Why do I refer to pet loss as A Different Grief?
When you lose a cherished pet, you may feel embarrassed or uneasy about expressing your grief. You may even be left with the feeling that you don't have a legitimate right to grieve.
Our culture simply isn't comfortable with the subject of death, and few of us know how to cope with the pain of loss and grief in general, much less with that of losing a beloved pet. In our society, grieving over a pet is not generally accepted behavior. There isn't much support offered to grieving animal lovers, and you may feel very isolated and alone.
However well meaning their intent, some people may not recognize the closeness of your relationship with your pet or the significance of your loss, telling you that "it was just an animal" or "you can always get another."
When a pet dies, there are no formal and public rituals where sorrow and tears can be expressed and shared. Unlike what usually happens when a person dies, in this instance there is little opportunity either to talk about your loss or to receive empathy and support from others.
Even your religious beliefs may lead you to conclude that such pain over a dead pet is exaggerated or unjustified.
Because of your own discomfort with the subject, you may be tempted to provide your children with incomplete or distorted information about the nature and circumstances of your pet's death - and coping with children's direct questions and emotional expressions of grief can be difficult, especially if you were equally attached to the pet. Everyone may end up grieving alone, afraid to reveal your true feelings and not relying on one another for support.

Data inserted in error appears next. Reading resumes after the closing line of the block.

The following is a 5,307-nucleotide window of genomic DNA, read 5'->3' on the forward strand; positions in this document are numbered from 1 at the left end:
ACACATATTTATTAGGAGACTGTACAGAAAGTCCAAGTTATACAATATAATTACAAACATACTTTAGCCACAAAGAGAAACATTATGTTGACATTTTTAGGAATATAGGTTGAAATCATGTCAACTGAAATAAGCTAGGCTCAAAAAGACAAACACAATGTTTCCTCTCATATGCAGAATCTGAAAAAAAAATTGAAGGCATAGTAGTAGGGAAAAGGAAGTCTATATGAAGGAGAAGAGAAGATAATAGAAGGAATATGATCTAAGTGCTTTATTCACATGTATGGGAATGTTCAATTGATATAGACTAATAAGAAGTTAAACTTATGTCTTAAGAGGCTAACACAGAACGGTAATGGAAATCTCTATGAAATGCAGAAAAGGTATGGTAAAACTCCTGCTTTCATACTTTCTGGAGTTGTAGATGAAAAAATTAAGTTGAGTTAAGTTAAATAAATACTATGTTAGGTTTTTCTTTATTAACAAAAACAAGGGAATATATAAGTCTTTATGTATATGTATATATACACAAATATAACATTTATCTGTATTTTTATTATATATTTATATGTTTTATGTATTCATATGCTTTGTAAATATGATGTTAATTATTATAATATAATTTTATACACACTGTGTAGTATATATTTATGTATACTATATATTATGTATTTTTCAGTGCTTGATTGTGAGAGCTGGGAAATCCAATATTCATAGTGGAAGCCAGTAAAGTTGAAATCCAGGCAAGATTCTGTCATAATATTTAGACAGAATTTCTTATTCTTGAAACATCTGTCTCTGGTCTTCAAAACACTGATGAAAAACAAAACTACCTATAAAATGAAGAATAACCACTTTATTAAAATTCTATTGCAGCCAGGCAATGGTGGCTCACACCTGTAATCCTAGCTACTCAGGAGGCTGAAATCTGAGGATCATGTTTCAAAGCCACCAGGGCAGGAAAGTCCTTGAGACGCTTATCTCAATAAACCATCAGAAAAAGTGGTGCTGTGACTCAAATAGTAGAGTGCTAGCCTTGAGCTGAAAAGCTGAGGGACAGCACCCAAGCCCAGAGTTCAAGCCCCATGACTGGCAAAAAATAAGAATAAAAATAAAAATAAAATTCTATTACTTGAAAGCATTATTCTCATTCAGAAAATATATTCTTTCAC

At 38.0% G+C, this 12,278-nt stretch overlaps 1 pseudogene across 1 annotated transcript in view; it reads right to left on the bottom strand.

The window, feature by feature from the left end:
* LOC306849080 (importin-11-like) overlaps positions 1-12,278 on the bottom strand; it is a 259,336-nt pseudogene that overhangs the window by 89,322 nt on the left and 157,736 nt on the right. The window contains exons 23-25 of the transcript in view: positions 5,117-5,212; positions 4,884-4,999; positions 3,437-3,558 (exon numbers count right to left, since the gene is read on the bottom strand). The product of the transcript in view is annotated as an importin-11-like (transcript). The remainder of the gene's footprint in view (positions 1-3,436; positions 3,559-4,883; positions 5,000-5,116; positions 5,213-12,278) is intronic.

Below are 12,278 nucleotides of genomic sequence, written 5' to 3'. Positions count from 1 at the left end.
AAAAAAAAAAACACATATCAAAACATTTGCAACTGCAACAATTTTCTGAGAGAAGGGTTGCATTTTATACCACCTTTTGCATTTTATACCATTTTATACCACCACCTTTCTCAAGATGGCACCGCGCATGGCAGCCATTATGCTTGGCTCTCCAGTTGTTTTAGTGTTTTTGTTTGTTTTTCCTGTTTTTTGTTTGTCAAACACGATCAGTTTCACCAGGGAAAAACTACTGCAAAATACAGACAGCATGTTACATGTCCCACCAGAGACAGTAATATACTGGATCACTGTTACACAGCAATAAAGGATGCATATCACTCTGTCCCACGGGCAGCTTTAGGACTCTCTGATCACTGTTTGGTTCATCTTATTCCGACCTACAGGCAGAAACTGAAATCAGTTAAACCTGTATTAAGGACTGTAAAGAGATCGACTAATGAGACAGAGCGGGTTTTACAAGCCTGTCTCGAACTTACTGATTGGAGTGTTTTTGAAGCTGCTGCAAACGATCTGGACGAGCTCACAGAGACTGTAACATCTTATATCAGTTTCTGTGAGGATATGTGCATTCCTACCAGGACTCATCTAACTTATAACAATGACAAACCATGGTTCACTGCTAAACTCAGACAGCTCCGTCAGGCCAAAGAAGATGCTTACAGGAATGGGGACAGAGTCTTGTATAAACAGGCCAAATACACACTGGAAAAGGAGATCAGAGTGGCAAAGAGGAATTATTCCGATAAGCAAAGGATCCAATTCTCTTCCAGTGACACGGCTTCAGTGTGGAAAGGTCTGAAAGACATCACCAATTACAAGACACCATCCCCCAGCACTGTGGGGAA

If you've had little or no experience with the grief that accompanies the loss of a beloved pet, you may be caught off-guard and feel totally unprepared to deal it when it happens to you and your family.
Consider these questions:
What are the most important things you can do to help your child(ren) deal with this grief appropriately?
Are you wondering whether your own and your family's reactions are normal?
Is your family prepared for what lies ahead as you journey through this loss?
Do you need additional guidance, support or information?
Click link(s) below to order, access, or learn more about resource.
This week's suggested Web site: www.petloss.com
Consider posting a message in the "Loss of a Pet" Forum at our Grief Healing Discussion Groups site. See
Few of us are prepared to face the excruciating pain associated with the
death of a beloved pet. We think we cannot bear it, that to feel such sorrow
is abnormal, as if we're going mad. We think there's something wrong with
us, or something unnatural about our feelings.
Yet pain over the loss of an
animal friend is as natural as the pain we'd feel over the loss of any
significant relationship. Our pets offer us a kind of loyalty, devotion and
unconditional love that cannot be found in the more complicated relationships
we have with relatives, friends and neighbors. Is it any wonder that we feel
so devastated when all of that is gone?
When you and your family are armed with some knowledge and understanding of the grief that
accompanies the loss of a cherished companion animal, and know what reactions
you can normally expect and how to manage them, you'll be able to face the
weeks and months ahead more readily. This course is designed to help you do
In Our Next Lesson
We declare your rights as a grieving animal lover.
Your Friends at Self-Healing Expressions
Course Number 6; Lesson Number 1
Course Length: 24 lessons
Recommended Course Pace: weekly receipt of lessons